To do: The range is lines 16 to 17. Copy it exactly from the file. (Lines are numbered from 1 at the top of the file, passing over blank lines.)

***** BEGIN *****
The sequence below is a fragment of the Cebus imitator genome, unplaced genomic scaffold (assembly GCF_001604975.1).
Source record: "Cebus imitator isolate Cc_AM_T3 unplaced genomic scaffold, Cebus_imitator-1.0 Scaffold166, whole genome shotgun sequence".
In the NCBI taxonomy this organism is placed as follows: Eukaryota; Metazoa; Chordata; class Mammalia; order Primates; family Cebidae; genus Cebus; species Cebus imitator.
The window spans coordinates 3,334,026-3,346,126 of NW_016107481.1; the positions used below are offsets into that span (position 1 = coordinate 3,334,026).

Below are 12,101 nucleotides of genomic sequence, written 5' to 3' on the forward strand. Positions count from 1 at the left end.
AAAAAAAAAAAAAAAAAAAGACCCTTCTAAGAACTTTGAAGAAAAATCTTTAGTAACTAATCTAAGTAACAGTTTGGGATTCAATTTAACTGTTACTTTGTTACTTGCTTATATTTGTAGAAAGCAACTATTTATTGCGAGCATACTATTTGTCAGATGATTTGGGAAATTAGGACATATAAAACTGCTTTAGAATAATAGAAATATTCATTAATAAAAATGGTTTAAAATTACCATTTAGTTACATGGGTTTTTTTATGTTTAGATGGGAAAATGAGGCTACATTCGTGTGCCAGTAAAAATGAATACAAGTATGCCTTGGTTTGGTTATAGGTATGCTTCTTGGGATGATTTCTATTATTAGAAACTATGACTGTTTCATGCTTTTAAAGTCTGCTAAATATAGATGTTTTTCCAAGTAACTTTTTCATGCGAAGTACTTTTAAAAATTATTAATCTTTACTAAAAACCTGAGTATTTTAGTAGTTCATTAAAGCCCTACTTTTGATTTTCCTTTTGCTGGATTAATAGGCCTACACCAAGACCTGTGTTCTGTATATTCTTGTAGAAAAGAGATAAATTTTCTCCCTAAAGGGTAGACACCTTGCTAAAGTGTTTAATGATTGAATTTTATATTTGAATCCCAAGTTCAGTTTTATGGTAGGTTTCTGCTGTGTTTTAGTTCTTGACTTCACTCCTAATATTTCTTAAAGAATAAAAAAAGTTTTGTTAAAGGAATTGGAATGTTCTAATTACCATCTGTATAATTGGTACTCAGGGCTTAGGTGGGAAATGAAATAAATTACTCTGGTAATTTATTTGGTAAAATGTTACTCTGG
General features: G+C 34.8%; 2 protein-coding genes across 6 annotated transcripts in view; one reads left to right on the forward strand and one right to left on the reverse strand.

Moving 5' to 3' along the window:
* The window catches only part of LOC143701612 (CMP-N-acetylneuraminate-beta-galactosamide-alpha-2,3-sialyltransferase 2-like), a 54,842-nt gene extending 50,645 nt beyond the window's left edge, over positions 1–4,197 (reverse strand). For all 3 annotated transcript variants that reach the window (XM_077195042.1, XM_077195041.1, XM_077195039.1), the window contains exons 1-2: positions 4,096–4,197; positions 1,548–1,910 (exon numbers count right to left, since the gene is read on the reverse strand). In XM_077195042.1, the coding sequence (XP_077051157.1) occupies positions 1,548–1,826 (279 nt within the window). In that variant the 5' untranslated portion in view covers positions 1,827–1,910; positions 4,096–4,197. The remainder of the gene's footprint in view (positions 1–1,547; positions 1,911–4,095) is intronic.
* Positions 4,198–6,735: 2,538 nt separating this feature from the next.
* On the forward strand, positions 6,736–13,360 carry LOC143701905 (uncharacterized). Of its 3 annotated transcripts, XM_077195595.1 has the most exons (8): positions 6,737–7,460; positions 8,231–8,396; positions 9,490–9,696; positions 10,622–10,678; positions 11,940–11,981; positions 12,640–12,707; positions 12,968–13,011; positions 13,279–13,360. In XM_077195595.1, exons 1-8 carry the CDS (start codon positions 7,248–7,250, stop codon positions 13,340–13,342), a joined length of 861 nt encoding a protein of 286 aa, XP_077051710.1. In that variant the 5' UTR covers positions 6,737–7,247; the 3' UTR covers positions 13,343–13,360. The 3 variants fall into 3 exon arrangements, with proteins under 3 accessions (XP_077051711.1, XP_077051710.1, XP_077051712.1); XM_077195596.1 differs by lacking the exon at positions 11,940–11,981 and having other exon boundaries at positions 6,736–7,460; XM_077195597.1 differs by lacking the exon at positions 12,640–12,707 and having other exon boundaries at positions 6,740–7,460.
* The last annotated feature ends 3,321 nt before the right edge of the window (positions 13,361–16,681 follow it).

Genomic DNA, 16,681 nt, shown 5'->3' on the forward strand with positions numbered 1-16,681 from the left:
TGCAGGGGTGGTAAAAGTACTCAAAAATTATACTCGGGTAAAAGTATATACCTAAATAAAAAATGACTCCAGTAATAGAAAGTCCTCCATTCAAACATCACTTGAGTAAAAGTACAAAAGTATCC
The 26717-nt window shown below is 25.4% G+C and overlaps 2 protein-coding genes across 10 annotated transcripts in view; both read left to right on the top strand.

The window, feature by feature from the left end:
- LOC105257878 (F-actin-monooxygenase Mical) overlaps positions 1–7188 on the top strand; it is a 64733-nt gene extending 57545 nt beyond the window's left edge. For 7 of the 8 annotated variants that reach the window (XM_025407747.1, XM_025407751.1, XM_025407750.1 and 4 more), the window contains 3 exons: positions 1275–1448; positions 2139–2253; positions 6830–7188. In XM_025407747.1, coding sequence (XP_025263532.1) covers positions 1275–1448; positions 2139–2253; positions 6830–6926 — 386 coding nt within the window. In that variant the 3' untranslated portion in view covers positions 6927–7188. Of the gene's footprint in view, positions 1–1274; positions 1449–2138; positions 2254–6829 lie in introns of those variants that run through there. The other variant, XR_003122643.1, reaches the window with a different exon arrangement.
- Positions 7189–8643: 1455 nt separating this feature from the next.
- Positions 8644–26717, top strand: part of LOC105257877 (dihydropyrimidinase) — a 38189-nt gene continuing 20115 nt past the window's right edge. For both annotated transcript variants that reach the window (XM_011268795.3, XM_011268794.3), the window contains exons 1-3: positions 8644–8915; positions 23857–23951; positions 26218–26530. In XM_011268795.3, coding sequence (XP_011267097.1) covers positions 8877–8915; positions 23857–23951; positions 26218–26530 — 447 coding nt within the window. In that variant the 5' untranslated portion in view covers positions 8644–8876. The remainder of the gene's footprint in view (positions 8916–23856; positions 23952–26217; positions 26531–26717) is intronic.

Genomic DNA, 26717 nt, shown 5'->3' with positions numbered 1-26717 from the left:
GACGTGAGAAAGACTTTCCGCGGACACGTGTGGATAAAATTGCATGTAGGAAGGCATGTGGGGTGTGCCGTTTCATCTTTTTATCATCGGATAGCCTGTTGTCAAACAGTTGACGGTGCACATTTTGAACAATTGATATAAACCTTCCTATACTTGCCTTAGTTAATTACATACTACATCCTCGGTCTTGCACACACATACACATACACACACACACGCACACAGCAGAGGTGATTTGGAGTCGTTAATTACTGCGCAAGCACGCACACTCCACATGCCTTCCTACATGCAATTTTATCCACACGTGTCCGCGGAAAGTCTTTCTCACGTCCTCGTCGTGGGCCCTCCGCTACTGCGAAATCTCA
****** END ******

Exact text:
The window, feature by feature from the left end:
- LOC105257878 (F-actin-monooxygenase Mical) overlaps positions 1–7188 on the top strand; it is a 64733-nt gene extending 57545 nt beyond the window's left edge. For 7 of the 8 annotated variants that reach the window (XM_025407747.1, XM_025407751.1, XM_025407750.1 and 4 more), the window contains 3 exons: positions 1275–1448; positions 2139–2253; positions 6830–7188. In XM_025407747.1, coding sequence (XP_025263532.1) covers positions 1275–1448; positions 2139–2253; positions 6830–6926 — 386 coding nt within the window. In that variant the 3' untranslated portion in view covers positions 6927–7188. Of the gene's footprint in view, positions 1–1274; positions 1449–2138; positions 2254–6829 lie in introns of those variants that run through there. The other variant, XR_003122643.1, reaches the window with a different exon arrangement.